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How not to talk to your kids

85% of Americans think that telling their kids that they are smart is important.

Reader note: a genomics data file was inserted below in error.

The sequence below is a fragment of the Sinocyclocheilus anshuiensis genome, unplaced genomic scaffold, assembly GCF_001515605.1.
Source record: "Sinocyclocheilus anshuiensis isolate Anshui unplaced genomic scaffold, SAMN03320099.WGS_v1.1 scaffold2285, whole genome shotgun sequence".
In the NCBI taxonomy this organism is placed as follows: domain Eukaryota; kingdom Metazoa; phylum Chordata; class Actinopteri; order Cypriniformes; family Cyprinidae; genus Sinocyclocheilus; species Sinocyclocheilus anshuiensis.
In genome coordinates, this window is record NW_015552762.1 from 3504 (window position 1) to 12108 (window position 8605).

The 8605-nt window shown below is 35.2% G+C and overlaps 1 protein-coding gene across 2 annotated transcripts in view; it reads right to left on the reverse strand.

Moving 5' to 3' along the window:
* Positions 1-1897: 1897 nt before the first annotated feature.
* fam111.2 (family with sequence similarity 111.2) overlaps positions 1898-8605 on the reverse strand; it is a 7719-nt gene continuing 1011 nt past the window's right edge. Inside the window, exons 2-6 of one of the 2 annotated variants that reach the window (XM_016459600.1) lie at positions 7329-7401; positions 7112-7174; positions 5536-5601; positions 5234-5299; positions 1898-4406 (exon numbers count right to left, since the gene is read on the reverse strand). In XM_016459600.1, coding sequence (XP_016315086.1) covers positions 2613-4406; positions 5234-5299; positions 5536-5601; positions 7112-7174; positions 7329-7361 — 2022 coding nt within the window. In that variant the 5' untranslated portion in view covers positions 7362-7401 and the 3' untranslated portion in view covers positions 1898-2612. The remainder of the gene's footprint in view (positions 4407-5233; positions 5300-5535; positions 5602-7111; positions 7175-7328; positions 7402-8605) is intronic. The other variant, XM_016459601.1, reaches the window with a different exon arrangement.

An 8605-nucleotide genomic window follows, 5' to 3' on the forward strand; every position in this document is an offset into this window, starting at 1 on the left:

Studies by Psychology Professor Carol Dweck have revealed that praising people for being smart or intelligent, rather than for effort and hard work, can be dangerous.  These studies show that children who are praised for intelligence, compared to those praised for effort, will avoid difficult tasks.  This is because they learn to view intelligence as a fixed entity, something which cannot be changed or increased.  Carol Dweck has found that those with a fixed mindset will put less effort into tasks, will give up quickly, be more likely to lie about their scores, as well as becoming hopeless after failure and anxious after success.  Dweck attributes this to the belief that if intelligence is a fixed thing then no amount of effort will change it.  In contrast, those who have a growth mindset believe that intelligence can be raised by hard work; they view failure as a learning opportunity rather than as a reflection of their ability.  By teaching children that the brain is like a muscle, which can be strengthened with effort, children can develop a growth mindset.  To read more about Dweck and from other experts on 'how not to talk to your kids' click here

 
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